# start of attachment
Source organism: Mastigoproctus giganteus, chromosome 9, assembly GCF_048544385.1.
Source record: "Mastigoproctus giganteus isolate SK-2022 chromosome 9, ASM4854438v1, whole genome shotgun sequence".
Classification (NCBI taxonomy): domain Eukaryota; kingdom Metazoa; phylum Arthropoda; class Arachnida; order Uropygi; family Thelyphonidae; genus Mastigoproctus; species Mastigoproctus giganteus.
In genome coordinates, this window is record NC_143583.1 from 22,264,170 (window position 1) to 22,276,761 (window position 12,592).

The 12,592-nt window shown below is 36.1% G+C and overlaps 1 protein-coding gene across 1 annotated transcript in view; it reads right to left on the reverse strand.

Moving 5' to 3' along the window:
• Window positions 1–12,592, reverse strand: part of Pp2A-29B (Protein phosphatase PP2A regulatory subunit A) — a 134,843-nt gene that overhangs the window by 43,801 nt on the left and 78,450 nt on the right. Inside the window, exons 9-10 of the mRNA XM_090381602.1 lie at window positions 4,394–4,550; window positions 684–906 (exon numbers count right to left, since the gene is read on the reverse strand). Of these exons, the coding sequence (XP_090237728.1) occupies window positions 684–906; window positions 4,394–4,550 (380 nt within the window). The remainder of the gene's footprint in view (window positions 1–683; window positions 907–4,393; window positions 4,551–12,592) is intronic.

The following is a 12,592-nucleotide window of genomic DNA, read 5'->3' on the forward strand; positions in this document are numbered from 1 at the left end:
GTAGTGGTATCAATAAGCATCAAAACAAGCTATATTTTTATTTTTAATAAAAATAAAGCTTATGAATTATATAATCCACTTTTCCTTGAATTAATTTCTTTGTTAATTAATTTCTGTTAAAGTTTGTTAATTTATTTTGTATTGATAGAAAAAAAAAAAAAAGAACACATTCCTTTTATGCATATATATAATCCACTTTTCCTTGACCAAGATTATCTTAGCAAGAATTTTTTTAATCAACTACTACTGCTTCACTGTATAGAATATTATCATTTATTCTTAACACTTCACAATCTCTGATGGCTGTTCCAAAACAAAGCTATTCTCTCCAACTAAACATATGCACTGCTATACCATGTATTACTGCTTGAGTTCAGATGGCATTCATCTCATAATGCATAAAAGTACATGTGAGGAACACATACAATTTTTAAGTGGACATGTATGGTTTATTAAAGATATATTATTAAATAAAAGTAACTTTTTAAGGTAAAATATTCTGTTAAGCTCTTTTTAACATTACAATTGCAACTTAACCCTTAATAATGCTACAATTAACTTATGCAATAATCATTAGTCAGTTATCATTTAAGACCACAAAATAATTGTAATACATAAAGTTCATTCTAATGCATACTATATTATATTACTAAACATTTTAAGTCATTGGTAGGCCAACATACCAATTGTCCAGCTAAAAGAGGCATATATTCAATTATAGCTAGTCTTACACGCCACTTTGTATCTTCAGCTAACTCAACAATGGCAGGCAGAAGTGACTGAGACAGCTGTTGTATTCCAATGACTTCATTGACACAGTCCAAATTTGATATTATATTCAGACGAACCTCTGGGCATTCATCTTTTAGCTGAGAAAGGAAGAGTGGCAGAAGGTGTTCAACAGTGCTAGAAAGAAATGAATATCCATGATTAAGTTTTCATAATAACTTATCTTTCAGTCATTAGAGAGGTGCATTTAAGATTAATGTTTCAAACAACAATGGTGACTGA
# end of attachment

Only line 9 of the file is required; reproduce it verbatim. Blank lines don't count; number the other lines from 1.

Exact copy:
GTAGTGGTATCAATAAGCATCAAAACAAGCTATATTTTTATTTTTAATAAAAATAAAGCTTATGAATTATATAATCCACTTTTCCTTGAATTAATTTCTTTGTTAATTAATTTCTGTTAAAGTTTGTTAATTTATTTTGTATTGATAGAAAAAAAAAAAAAAGAACACATTCCTTTTATGCATATATATAATCCACTTTTCCTTGACCAAGATTATCTTAGCAAGAATTTTTTTAATCAACTACTACTGCTTCACTGTATAGAATATTATCATTTATTCTTAACACTTCACAATCTCTGATGGCTGTTCCAAAACAAAGCTATTCTCTCCAACTAAACATATGCACTGCTATACCATGTATTACTGCTTGAGTTCAGATGGCATTCATCTCATAATGCATAAAAGTACATGTGAGGAACACATACAATTTTTAAGTGGACATGTATGGTTTATTAAAGATATATTATTAAATAAAAGTAACTTTTTAAGGTAAAATATTCTGTTAAGCTCTTTTTAACATTACAATTGCAACTTAACCCTTAATAATGCTACAATTAACTTATGCAATAATCATTAGTCAGTTATCATTTAAGACCACAAAATAATTGTAATACATAAAGTTCATTCTAATGCATACTATATTATATTACTAAACATTTTAAGTCATTGGTAGGCCAACATACCAATTGTCCAGCTAAAAGAGGCATATATTCAATTATAGCTAGTCTTACACGCCACTTTGTATCTTCAGCTAACTCAACAATGGCAGGCAGAAGTGACTGAGACAGCTGTTGTATTCCAATGACTTCATTGACACAGTCCAAATTTGATATTATATTCAGACGAACCTCTGGGCATTCATCTTTTAGCTGAGAAAGGAAGAGTGGCAGAAGGTGTTCAACAGTGCTAGAAAGAAATGAATATCCATGATTAAGTTTTCATAATAACTTATCTTTCAGTCATTAGAGAGGTGCATTTAAGATTAATGTTTCAAACAACAATGGTGACTGA